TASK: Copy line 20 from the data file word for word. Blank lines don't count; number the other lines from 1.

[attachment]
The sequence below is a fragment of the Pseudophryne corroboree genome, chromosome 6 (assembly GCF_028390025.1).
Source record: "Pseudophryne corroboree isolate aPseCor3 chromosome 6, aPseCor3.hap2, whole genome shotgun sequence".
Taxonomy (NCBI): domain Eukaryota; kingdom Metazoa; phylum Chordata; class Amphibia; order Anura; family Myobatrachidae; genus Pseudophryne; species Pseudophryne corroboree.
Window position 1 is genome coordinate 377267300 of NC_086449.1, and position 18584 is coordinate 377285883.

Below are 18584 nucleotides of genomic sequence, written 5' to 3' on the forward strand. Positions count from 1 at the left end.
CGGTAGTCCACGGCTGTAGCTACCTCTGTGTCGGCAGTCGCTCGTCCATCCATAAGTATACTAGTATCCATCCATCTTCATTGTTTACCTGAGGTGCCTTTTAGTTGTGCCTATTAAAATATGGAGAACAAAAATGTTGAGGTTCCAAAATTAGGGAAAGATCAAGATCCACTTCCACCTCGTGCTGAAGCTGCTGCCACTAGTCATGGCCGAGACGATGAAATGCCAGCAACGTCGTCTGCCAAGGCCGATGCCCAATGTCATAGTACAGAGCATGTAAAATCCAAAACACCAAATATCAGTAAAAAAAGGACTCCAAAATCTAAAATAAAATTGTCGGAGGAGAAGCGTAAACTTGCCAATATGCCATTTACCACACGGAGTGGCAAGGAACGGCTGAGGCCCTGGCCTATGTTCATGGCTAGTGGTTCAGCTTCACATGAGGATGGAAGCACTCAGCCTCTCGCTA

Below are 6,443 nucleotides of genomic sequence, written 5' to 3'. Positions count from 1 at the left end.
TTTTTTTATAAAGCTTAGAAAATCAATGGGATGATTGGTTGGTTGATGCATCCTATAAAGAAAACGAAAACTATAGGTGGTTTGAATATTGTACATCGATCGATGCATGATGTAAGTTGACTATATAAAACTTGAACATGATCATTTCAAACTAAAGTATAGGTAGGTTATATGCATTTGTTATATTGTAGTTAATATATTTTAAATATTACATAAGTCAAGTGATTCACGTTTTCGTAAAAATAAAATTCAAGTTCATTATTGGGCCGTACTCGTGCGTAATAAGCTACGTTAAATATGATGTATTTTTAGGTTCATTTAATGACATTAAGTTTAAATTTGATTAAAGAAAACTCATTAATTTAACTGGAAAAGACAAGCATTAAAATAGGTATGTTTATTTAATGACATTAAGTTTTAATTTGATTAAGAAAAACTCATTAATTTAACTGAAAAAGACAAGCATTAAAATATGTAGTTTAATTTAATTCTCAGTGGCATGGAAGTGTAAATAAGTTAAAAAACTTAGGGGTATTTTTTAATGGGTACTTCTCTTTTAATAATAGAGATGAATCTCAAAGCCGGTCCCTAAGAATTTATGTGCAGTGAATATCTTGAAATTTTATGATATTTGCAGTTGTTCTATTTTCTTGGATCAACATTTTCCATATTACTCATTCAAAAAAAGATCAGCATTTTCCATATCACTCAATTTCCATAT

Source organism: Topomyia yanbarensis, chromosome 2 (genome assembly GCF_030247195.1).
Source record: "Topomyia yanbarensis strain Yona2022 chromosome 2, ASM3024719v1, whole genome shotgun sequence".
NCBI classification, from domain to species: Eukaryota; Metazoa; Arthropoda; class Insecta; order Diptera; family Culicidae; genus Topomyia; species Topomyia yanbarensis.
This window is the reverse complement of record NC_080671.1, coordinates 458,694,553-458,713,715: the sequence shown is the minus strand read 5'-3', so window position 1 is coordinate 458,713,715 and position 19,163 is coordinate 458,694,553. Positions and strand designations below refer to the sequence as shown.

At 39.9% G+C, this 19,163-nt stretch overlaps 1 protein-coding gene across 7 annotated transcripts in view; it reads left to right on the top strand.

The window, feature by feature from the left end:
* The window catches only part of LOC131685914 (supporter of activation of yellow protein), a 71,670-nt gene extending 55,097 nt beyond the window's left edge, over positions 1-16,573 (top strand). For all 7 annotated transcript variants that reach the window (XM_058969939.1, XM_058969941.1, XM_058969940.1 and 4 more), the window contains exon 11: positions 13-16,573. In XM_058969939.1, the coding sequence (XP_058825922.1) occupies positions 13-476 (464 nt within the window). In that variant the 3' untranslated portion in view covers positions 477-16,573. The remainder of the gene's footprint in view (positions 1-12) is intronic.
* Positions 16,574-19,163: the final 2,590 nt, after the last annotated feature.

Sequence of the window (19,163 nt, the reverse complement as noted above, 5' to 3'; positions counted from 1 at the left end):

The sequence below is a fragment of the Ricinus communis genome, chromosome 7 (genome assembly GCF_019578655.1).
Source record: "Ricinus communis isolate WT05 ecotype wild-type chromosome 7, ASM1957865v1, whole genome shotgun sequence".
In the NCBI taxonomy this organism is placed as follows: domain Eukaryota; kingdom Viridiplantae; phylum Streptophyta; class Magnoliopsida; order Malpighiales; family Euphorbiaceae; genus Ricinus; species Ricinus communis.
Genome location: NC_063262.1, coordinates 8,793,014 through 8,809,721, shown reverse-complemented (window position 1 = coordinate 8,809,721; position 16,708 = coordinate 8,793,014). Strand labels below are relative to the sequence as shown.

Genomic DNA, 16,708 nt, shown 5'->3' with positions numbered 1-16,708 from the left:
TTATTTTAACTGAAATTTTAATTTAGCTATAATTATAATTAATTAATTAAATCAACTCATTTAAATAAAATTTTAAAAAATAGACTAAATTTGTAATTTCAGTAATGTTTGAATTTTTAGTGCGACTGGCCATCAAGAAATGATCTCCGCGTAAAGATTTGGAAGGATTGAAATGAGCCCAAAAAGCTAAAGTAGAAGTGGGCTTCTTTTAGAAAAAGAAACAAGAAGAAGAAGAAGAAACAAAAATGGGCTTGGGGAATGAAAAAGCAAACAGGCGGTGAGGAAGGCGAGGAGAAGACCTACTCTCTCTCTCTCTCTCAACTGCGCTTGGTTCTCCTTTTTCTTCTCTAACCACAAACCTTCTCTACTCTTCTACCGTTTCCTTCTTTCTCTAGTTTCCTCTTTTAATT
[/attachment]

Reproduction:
In the NCBI taxonomy this organism is placed as follows: domain Eukaryota; kingdom Viridiplantae; phylum Streptophyta; class Magnoliopsida; order Malpighiales; family Euphorbiaceae; genus Ricinus; species Ricinus communis.